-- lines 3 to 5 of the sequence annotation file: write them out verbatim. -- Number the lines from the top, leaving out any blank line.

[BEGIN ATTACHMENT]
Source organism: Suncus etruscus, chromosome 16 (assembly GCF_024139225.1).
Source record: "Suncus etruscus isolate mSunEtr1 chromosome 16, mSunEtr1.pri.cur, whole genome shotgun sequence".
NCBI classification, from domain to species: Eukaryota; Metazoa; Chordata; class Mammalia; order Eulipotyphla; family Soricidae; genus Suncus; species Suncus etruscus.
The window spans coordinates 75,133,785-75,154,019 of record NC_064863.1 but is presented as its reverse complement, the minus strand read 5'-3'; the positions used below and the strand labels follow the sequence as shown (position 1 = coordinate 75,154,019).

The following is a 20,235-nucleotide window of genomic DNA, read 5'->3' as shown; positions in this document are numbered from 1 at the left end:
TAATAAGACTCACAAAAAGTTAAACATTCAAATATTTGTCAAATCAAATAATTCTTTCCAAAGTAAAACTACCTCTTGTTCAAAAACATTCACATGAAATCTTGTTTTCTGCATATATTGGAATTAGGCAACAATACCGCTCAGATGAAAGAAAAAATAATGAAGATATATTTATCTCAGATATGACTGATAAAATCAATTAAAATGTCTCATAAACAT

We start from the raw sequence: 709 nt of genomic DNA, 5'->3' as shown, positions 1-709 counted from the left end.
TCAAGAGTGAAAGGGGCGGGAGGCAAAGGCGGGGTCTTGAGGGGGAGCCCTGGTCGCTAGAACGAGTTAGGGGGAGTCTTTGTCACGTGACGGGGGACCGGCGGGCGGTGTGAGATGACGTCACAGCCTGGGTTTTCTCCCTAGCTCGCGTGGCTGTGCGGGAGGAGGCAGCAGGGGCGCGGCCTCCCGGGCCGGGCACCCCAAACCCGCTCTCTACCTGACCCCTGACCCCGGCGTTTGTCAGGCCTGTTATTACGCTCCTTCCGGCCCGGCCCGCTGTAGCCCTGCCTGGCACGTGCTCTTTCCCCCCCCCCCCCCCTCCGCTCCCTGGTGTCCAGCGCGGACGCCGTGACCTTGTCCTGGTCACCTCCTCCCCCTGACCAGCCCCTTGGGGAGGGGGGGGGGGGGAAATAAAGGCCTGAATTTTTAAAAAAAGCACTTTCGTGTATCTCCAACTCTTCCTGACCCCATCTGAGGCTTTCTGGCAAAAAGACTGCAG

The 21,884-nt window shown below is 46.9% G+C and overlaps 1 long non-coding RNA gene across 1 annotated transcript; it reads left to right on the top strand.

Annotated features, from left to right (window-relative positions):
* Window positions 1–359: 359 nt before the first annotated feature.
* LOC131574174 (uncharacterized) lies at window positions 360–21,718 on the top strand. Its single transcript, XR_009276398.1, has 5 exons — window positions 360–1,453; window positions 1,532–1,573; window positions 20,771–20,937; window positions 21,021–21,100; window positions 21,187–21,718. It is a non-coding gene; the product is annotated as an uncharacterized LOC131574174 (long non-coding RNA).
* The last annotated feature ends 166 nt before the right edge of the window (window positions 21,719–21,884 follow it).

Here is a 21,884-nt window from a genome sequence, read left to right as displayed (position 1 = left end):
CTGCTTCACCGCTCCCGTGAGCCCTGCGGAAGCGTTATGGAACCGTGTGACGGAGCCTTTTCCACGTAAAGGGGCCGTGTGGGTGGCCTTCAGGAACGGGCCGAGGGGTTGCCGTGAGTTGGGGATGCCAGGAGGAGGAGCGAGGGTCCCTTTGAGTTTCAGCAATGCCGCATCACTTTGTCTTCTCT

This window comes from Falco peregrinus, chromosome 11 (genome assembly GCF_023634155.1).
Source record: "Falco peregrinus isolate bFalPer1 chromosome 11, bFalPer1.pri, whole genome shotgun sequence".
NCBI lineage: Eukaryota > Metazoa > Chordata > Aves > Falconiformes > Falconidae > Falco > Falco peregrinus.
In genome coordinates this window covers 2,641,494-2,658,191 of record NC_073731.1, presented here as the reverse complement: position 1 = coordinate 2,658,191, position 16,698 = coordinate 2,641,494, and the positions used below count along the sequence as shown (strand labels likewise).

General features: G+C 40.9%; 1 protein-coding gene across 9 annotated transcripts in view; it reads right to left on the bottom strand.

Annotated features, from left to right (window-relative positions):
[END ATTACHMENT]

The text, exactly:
NCBI classification, from domain to species: Eukaryota; Metazoa; Chordata; class Mammalia; order Eulipotyphla; family Soricidae; genus Suncus; species Suncus etruscus.
The window spans coordinates 75,133,785-75,154,019 of record NC_064863.1 but is presented as its reverse complement, the minus strand read 5'-3'; the positions used below and the strand labels follow the sequence as shown (position 1 = coordinate 75,154,019).

The following is a 20,235-nucleotide window of genomic DNA, read 5'->3' as shown; positions in this document are numbered from 1 at the left end: